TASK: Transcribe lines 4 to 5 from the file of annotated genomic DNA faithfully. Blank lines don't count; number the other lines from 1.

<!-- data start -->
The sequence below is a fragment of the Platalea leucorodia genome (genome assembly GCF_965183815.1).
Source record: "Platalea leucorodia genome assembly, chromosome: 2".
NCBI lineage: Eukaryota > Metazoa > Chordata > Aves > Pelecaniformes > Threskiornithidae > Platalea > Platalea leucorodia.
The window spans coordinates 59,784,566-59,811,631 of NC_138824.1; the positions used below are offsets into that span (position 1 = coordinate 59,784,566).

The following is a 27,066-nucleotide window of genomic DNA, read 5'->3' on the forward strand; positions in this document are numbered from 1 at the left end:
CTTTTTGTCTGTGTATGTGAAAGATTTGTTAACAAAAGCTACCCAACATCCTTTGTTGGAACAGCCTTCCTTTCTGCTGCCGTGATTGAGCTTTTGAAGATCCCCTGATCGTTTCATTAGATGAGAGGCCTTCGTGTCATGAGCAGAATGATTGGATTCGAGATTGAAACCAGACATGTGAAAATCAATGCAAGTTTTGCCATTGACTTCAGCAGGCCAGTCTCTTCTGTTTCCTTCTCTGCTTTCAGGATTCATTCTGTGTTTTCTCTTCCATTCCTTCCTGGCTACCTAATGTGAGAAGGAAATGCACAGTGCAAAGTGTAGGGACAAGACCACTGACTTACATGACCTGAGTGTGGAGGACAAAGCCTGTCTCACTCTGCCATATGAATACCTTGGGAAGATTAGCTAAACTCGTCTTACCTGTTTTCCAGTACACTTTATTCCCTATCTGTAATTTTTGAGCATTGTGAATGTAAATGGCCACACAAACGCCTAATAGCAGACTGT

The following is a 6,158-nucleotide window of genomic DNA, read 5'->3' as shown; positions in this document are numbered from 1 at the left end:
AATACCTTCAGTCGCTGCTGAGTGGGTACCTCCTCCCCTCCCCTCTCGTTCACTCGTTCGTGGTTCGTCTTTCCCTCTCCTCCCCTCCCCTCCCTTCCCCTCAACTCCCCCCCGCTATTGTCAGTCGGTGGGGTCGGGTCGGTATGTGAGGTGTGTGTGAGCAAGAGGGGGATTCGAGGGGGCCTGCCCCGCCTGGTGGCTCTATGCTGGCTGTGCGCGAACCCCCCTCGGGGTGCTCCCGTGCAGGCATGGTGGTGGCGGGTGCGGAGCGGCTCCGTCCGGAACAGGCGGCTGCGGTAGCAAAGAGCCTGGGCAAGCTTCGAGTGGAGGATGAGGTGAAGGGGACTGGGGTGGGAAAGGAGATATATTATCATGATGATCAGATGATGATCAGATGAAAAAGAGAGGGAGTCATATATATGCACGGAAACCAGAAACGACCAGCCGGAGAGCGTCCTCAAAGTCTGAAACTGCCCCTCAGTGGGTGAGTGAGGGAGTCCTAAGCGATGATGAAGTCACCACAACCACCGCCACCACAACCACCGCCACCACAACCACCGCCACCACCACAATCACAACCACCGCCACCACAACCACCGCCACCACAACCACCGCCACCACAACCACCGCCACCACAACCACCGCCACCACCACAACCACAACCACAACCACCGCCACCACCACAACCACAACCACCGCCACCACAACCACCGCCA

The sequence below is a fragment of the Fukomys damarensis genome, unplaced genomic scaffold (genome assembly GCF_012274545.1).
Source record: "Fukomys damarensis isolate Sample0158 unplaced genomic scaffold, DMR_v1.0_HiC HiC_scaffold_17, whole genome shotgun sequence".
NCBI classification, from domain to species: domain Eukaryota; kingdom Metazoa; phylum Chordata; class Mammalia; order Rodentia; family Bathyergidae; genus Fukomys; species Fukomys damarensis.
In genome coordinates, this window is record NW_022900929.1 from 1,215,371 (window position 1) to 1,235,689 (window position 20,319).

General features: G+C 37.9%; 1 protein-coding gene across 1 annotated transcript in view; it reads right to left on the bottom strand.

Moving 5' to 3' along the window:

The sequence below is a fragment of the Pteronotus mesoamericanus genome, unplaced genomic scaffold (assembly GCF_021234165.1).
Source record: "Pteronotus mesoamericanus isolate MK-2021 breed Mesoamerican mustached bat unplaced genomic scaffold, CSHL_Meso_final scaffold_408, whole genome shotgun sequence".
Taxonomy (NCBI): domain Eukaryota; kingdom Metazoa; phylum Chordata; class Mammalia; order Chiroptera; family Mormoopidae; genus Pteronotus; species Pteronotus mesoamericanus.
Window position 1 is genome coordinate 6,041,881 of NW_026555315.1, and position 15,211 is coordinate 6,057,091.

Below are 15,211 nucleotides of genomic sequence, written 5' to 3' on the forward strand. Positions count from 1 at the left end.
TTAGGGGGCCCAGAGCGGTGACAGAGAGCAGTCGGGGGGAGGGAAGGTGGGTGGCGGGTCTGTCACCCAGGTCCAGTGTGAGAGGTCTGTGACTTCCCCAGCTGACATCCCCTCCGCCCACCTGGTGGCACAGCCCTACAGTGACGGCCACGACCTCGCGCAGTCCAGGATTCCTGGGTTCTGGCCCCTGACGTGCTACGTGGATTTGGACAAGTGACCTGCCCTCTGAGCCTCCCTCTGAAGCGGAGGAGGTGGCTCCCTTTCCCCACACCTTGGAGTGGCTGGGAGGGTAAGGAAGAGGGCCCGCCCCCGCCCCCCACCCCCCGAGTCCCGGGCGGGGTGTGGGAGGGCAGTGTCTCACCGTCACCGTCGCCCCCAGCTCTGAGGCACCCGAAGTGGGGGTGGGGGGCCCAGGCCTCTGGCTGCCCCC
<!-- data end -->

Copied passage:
The window spans coordinates 59,784,566-59,811,631 of NC_138824.1; the positions used below are offsets into that span (position 1 = coordinate 59,784,566).

The following is a 27,066-nucleotide window of genomic DNA, read 5'->3' on the forward strand; positions in this document are numbered from 1 at the left end: